"J.P. Morgan Chase, an amalgam of some of Wall Street’s most storied
institutions, now holds more than $1 of every $10 on deposit in this country. So
does Bank of America, scarred by its acquisition of Merrill Lynch and partly
government-owned as a result of the crisis, as does Wells Fargo, the biggest
West Coast bank. Those three banks, plus government-rescued and -owned
Citigroup, now issue one of every two mortgages and about two of every three
credit cards, federal data show."
"A year after the near-collapse of the financial system last September,
the federal response has redefined how Americans get mortgages, student loans
and other kinds of credit and has made a national spectacle of executive pay.
But no consequence of the crisis alarms top regulators more than having banks
that were already too big to fail grow even larger and more interconnected." --
David Cho, Washington Post
You could see making a case for creating a system dominated by a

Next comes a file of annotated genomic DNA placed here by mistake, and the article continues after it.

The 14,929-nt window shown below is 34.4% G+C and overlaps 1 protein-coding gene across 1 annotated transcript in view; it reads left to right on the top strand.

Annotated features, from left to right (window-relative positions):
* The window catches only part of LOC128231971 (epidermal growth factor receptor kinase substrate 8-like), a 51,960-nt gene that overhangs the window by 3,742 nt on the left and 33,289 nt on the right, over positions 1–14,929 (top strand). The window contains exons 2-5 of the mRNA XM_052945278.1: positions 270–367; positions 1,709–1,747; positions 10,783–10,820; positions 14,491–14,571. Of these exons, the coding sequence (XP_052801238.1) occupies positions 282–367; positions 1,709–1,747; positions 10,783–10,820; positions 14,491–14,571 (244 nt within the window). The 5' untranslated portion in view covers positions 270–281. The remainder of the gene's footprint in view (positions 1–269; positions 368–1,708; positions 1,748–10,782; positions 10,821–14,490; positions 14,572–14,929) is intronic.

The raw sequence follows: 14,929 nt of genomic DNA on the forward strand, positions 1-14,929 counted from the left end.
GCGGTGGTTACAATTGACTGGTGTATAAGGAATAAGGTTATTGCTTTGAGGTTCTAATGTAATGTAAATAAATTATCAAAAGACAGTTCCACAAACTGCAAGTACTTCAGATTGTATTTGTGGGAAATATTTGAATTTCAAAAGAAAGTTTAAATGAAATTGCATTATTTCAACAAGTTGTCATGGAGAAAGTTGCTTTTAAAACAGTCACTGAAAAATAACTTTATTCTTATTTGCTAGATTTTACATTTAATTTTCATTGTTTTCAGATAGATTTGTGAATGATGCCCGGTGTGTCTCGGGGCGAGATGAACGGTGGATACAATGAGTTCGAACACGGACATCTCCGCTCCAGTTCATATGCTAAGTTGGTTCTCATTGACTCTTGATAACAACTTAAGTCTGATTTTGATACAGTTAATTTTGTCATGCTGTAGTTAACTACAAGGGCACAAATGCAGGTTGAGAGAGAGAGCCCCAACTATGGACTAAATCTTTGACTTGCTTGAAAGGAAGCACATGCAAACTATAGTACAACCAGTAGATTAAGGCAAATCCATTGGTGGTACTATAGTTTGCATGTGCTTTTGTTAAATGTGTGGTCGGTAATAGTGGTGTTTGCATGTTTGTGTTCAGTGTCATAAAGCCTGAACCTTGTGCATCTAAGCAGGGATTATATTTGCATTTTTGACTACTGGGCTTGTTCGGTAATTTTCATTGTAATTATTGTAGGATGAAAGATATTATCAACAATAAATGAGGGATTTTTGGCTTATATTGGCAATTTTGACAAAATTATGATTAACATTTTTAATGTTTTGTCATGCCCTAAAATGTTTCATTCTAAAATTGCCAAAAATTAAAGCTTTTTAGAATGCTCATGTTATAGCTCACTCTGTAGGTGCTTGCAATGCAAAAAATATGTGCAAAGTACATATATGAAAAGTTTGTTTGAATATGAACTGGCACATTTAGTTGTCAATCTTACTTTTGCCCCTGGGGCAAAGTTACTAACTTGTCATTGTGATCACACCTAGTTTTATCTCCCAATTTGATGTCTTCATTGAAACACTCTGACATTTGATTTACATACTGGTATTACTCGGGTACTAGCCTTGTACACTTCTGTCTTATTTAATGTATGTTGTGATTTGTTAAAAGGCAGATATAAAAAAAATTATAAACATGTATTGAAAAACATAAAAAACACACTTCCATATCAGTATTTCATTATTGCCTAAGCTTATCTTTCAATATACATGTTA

handful of giant players. That’s essentially what they have in Canada, and their
system held up much better than most during the crisis. But the flipside of that
is that Canada’s large banks are more tightly regulated in terms of leverage and
risk-taking than American banks. We seem to be mostly just consolidating while
offering one-sided semi-guarantees with no meaningful new regulations. Prudence
alone should keep a new crisis at bay for a little while, but basically as best
one can see we’re setting ourselves up for another round of boom and bust.
Friday, August 28, 2009
Setting Ourselves Up
Matthew Yglesias writes cogently about the four big banks now dominating our economy: